22 US Patents and Applications Issued Related to RP this month

From: EdGrenda@aol.com
Date: Wed Sep 05 2001 - 20:59:17 EEST


The latest edition of the RP Patent Alert Newsletter is now available on our
web site. Seventeen RP patents were issued during the last five weeks.

IN ADDITION, recent changes in US patent law to bring it into alignment with
the most of the rest of the world, now require publication of patent
applications after 18 months. One surprising aspect of the new law is that
publication can occur well before that time if an applicant requests, or if
foreign publication occurs before the period elapses. Indeed, applications
for rapid prototyping related patents have now begun to appear, and some of
them are less than 6 months old. Five RP applications were published during
this period.

Here are a few highlights of patents and patent applications issued from
7/17/01 to 8/21/01:

* Laser Engineered Net Shaping (LENS) and related technologies are moving
smartly ahead: The National Research Council of Canada has received a patent
which is aimed at repairing turbine blades and the like, but with possibly
wider application. The claimed advantage of little or no post machining is
achieved by delivering material normal to the surface where it smoothly melts
into an already molten pool. Optomec has been granted a patent for using
multiple beams and nozzles to speed the LENS process, and the University of
California describes a means of splitting delivery powder flows into multiple

* A patent was granted to Daniel Graf of Germany for a method of solid
freeform fabrication similar to the Conveyed-Adherent laminated object
manufacturing (LOM) method previously patented by Marshall Burns. The
technique extends the prior art to the creation of metal and ceramic objects
and tools. A laser is used to cut layers of web-fed material which is bonded
into an object by a brazing process.

* Rolls Royce PLC of the UK has described a method of controlling a process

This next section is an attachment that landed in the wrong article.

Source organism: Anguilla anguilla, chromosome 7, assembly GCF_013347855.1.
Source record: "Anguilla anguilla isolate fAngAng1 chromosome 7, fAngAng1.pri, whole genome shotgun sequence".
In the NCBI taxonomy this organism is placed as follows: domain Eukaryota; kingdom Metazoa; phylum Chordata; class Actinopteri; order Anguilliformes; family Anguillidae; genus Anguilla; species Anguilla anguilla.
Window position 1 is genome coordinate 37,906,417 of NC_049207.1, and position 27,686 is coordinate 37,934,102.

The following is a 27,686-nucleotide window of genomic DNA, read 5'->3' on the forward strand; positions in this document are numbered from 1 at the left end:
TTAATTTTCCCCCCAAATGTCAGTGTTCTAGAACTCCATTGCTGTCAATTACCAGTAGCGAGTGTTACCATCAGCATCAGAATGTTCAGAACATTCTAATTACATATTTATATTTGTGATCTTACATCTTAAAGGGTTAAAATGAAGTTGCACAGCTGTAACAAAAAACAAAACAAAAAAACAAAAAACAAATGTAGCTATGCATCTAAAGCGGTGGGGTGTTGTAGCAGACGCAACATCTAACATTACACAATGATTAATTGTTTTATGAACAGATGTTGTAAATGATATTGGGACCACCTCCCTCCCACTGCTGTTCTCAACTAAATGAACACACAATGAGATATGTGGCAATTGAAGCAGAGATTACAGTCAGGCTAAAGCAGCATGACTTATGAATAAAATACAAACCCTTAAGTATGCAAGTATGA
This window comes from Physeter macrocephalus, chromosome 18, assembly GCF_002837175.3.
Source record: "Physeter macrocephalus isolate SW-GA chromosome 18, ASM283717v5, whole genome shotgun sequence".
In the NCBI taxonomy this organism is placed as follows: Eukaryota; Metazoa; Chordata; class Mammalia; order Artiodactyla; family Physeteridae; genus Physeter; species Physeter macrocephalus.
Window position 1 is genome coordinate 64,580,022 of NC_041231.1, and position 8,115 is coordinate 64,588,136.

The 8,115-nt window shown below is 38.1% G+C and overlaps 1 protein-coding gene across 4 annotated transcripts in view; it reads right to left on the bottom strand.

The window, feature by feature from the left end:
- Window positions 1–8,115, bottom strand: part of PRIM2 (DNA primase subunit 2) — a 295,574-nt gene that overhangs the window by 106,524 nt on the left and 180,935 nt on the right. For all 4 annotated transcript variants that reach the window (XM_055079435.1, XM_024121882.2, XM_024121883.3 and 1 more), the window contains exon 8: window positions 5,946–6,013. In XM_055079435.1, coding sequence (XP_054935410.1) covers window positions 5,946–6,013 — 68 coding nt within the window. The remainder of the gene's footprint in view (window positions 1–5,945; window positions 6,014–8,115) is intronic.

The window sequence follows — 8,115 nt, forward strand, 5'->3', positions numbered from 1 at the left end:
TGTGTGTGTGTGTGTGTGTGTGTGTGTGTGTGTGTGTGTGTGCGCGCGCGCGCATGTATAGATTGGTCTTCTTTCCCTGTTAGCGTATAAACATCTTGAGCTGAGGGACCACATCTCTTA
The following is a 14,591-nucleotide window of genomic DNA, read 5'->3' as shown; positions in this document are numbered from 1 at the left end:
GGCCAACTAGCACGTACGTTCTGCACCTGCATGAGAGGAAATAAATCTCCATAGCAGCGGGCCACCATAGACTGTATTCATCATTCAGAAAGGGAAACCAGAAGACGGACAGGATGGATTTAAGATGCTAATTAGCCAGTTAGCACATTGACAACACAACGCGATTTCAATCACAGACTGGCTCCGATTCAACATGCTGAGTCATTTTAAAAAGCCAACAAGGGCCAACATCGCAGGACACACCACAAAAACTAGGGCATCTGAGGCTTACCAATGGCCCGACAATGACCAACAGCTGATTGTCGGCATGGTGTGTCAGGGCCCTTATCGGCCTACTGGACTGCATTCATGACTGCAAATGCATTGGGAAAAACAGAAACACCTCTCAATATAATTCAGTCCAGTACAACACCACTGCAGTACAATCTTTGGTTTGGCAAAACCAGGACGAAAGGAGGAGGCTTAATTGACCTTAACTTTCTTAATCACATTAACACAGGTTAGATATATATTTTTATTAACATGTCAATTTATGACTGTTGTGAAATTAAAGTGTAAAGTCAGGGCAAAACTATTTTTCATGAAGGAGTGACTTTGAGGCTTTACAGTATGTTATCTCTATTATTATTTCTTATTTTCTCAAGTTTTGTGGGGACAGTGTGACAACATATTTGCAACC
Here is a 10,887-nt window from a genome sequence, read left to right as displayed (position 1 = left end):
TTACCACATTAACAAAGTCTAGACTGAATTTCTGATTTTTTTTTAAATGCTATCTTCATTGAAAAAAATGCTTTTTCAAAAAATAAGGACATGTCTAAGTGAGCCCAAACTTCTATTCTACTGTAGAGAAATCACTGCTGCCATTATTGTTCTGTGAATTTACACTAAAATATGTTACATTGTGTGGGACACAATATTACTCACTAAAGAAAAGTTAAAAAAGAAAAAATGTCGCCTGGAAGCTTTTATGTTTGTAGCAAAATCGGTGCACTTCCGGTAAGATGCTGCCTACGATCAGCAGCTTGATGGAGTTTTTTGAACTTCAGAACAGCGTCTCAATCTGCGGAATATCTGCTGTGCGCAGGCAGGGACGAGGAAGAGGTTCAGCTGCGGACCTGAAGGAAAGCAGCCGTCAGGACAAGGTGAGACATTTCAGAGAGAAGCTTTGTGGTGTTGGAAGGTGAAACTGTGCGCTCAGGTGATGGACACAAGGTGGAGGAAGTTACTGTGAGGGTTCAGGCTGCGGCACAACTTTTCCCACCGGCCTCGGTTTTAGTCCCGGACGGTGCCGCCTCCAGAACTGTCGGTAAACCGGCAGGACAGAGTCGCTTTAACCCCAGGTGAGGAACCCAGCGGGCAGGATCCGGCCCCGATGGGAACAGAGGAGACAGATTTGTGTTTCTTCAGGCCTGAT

of freeform fabrication, based on robotically-controlled welding deposition,
directly from a CNC milling software program. Objects are built in sections
and the amount of data processing required is reduced.

* Jet soldering applications for surface mount components and similar
electronic devices move toward commercialization with two patents granted to
Speedline, Inc. The work is similar to that being done at the University of
California and that group shares invention credits.

* Nanotek has been granted two patents for freeform fabrication of baked food
goods and similar products. The method uses an extrusion process similar to
FDM. We sincerely regret that it is impossible to resist saying that the
company should be able to make a lot of dough with these patents.

* QQC Inc. has received a patent for a method of creating diamond-like
coatings (DLC) that can also be used to fabricate objects at macro and
mesoscales. The process most closely competes with CVD and related
technologies, but neither requires a vacuum nor a heated substrate. Multiple
lasers of multiple types are used to effect and control the build up of

* Napp Systems and Cymbolic Sciences share a patent on a method of increasing
the speed and sensitivity of photopolymers. While the patent is nominally
aimed at the generation of printing plates, the specification describes the
application of the invention to stereolithography and related processes. The
idea is to subject the resin to a pre-exposure below the polymerization
threshold immediately prior to imaging exposure.

There were numerous additional developments in photopolymer materials, the
fabrication of objects and supports in MultiJet Modeling, spray formed rapid
tools, vector drawing for stereolithography, etc.

* One of the more interesting applications this month describes Adam Cohen's
work at the University of Southern California in the area of electrochemical

Other applications published this month, include material covering the
dispensing of powders for three dimensional printing, photopolymers, tissue
engineering related materials as well as another application by Align
Technology for the InvisAlign (TM) Method of orthodontics.

If you're involved with the development of RP technology in industry or
academia, you should find this an easy and enjoyable way to keep up to date.
Our main patent database includes nearly 750 rapid prototyping patents.

>From our home page,

The Worldwide Guide to Rapid Prototyping located at:


click the PATENTS button or use the direct link on that page.

Ed Grenda
Castle Island Co.
781-646-6280 (voice or fax)
EdGrenda@aol.com (email)

For more information about the rp-ml, see http://rapid.lpt.fi/rp-ml/

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